New plans for Viger Square will preserve concrete Agora art
Previous plans would have seen demolition of Charles Daudelin sculptures used as shelter by homeless
Montreal mayor Denis Coderre has announced the city's new plan for refurbishing Viger Square, and it will preserve part of the controversial public artwork known as Agora.
Coderre had previously said the city would demolish Agora, a series of monolithic concrete pergolas created by Quebec sculptor Charles Daudelin in 1981.
The shelter provided by the concrete structures has attracted drug users and people living on the street for years.
Coderre's new plan will see about half of the concrete pergolas destroyed, while the others will be preserved.
The overall effect will be to open up the space and allow in more daylight, he said.
"This plan strikes a balance between safety and respect for modern heritage. Opening up this public space will allow citizens to reclaim it," the mayor said in a statement.
Opposition party Projet Montréal and heritage activists said the new plans are an improvement, but not ideal.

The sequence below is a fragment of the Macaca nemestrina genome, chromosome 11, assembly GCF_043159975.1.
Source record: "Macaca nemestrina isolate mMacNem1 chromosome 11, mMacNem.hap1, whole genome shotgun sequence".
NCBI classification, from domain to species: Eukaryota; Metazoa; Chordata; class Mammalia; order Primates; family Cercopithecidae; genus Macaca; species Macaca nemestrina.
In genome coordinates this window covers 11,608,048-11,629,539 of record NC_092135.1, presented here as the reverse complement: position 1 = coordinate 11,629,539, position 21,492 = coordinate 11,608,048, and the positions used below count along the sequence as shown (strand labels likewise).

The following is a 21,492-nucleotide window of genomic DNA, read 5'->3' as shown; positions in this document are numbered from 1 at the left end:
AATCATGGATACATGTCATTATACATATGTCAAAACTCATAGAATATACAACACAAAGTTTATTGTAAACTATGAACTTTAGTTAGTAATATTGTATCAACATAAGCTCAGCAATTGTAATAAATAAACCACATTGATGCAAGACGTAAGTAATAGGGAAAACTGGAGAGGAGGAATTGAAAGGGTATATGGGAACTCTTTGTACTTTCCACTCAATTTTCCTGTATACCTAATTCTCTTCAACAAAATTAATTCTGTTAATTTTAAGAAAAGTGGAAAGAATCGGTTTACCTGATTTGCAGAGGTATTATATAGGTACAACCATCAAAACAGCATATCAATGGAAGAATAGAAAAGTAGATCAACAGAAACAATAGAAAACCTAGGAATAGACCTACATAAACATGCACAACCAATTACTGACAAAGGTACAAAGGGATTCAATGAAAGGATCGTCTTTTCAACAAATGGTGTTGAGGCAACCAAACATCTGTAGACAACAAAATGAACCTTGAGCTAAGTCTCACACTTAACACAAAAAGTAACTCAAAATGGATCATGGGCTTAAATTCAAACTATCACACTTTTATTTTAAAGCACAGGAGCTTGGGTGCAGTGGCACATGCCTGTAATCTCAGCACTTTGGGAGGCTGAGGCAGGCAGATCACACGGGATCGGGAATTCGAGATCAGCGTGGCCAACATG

"We're losing more than half the structures, so that's a big loss for us," said Anne-Marie Siguoin, a city councillor with Projet Montréal.
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The new project will also see a fountain in the middle of the square redesigned and moved, sidewalks widened and large trees planted in the square.
City bureaucrats say this is just a preliminary design, and it's still possible that some elements of the project may change.
Work is scheduled to begin in November 2015 at an estimated cost of $28.3 million.
Watch CBC's Steve Rukavina report from the square: